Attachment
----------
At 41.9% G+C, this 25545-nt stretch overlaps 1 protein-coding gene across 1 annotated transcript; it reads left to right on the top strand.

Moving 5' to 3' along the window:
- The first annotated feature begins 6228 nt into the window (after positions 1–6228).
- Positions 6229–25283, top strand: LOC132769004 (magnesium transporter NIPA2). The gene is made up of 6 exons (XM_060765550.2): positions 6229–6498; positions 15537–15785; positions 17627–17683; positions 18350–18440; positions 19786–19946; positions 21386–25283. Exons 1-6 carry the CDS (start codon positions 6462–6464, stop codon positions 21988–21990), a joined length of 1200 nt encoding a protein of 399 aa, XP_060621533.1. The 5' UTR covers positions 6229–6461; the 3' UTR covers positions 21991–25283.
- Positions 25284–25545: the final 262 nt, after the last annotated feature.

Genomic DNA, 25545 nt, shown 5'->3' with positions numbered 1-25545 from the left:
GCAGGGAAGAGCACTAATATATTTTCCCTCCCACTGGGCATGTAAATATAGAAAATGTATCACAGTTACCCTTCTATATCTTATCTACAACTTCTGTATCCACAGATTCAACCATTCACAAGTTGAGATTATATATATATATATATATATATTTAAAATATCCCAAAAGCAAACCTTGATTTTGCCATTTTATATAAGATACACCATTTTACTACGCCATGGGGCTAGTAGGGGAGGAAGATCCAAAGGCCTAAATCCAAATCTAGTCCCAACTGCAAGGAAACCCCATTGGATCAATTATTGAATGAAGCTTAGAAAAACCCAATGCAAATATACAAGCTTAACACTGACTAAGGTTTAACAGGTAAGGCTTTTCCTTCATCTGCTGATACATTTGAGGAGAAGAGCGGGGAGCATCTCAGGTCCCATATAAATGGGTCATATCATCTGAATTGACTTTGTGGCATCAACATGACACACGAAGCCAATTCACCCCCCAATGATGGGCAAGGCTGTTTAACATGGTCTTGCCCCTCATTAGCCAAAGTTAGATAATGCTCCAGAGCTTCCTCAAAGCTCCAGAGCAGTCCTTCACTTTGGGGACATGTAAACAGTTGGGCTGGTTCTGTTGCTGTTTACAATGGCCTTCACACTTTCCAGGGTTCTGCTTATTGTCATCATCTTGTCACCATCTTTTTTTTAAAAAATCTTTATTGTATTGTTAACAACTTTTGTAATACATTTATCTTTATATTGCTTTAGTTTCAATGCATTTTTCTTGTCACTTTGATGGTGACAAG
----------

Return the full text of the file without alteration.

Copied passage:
At 41.9% G+C, this 25545-nt stretch overlaps 1 protein-coding gene across 1 annotated transcript; it reads left to right on the top strand.

Moving 5' to 3' along the window:
- The first annotated feature begins 6228 nt into the window (after positions 1–6228).
- Positions 6229–25283, top strand: LOC132769004 (magnesium transporter NIPA2). The gene is made up of 6 exons (XM_060765550.2): positions 6229–6498; positions 15537–15785; positions 17627–17683; positions 18350–18440; positions 19786–19946; positions 21386–25283. Exons 1-6 carry the CDS (start codon positions 6462–6464, stop codon positions 21988–21990), a joined length of 1200 nt encoding a protein of 399 aa, XP_060621533.1. The 5' UTR covers positions 6229–6461; the 3' UTR covers positions 21991–25283.
- Positions 25284–25545: the final 262 nt, after the last annotated feature.

Genomic DNA, 25545 nt, shown 5'->3' with positions numbered 1-25545 from the left:
GCAGGGAAGAGCACTAATATATTTTCCCTCCCACTGGGCATGTAAATATAGAAAATGTATCACAGTTACCCTTCTATATCTTATCTACAACTTCTGTATCCACAGATTCAACCATTCACAAGTTGAGATTATATATATATATATATATATATTTAAAATATCCCAAAAGCAAACCTTGATTTTGCCATTTTATATAAGATACACCATTTTACTACGCCATGGGGCTAGTAGGGGAGGAAGATCCAAAGGCCTAAATCCAAATCTAGTCCCAACTGCAAGGAAACCCCATTGGATCAATTATTGAATGAAGCTTAGAAAAACCCAATGCAAATATACAAGCTTAACACTGACTAAGGTTTAACAGGTAAGGCTTTTCCTTCATCTGCTGATACATTTGAGGAGAAGAGCGGGGAGCATCTCAGGTCCCATATAAATGGGTCATATCATCTGAATTGACTTTGTGGCATCAACATGACACACGAAGCCAATTCACCCCCCAATGATGGGCAAGGCTGTTTAACATGGTCTTGCCCCTCATTAGCCAAAGTTAGATAATGCTCCAGAGCTTCCTCAAAGCTCCAGAGCAGTCCTTCACTTTGGGGACATGTAAACAGTTGGGCTGGTTCTGTTGCTGTTTACAATGGCCTTCACACTTTCCAGGGTTCTGCTTATTGTCATCATCTTGTCACCATCTTTTTTTTAAAAAATCTTTATTGTATTGTTAACAACTTTTGTAATACATTTATCTTTATATTGCTTTAGTTTCAATGCATTTTTCTTGTCACTTTGATGGTGACAAG